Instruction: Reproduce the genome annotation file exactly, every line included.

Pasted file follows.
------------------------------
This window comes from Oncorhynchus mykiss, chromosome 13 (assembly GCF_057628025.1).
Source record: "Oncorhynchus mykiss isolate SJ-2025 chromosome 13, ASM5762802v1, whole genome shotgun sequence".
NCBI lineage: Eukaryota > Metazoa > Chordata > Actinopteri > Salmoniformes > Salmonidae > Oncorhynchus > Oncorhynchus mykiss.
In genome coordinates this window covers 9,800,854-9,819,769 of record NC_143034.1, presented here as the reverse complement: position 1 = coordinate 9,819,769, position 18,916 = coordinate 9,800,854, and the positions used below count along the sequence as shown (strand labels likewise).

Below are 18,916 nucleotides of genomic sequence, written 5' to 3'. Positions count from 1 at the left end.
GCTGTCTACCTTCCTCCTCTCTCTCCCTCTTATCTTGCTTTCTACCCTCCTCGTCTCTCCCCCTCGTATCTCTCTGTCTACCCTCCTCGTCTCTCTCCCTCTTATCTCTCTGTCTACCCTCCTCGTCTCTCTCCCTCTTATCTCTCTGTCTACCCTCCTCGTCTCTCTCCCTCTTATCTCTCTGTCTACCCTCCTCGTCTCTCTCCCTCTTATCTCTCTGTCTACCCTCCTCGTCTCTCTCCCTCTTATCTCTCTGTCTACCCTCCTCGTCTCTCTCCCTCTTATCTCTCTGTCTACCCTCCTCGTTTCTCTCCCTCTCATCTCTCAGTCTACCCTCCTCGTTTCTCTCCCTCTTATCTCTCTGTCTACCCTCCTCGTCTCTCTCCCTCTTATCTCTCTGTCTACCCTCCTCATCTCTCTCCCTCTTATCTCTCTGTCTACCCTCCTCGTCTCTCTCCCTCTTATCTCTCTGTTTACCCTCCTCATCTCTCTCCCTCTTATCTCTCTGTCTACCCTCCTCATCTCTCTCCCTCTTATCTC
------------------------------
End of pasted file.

This window comes from Oncorhynchus mykiss, chromosome 13 (assembly GCF_057628025.1).
Source record: "Oncorhynchus mykiss isolate SJ-2025 chromosome 13, ASM5762802v1, whole genome shotgun sequence".
NCBI lineage: Eukaryota > Metazoa > Chordata > Actinopteri > Salmoniformes > Salmonidae > Oncorhynchus > Oncorhynchus mykiss.
In genome coordinates this window covers 9,800,854-9,819,769 of record NC_143034.1, presented here as the reverse complement: position 1 = coordinate 9,819,769, position 18,916 = coordinate 9,800,854, and the positions used below count along the sequence as shown (strand labels likewise).

Below are 18,916 nucleotides of genomic sequence, written 5' to 3'. Positions count from 1 at the left end.
GCTGTCTACCTTCCTCCTCTCTCTCCCTCTTATCTTGCTTTCTACCCTCCTCGTCTCTCCCCCTCGTATCTCTCTGTCTACCCTCCTCGTCTCTCTCCCTCTTATCTCTCTGTCTACCCTCCTCGTCTCTCTCCCTCTTATCTCTCTGTCTACCCTCCTCGTCTCTCTCCCTCTTATCTCTCTGTCTACCCTCCTCGTCTCTCTCCCTCTTATCTCTCTGTCTACCCTCCTCGTCTCTCTCCCTCTTATCTCTCTGTCTACCCTCCTCGTCTCTCTCCCTCTTATCTCTCTGTCTACCCTCCTCGTTTCTCTCCCTCTCATCTCTCAGTCTACCCTCCTCGTTTCTCTCCCTCTTATCTCTCTGTCTACCCTCCTCGTCTCTCTCCCTCTTATCTCTCTGTCTACCCTCCTCATCTCTCTCCCTCTTATCTCTCTGTCTACCCTCCTCGTCTCTCTCCCTCTTATCTCTCTGTTTACCCTCCTCATCTCTCTCCCTCTTATCTCTCTGTCTACCCTCCTCATCTCTCTCCCTCTTATCTC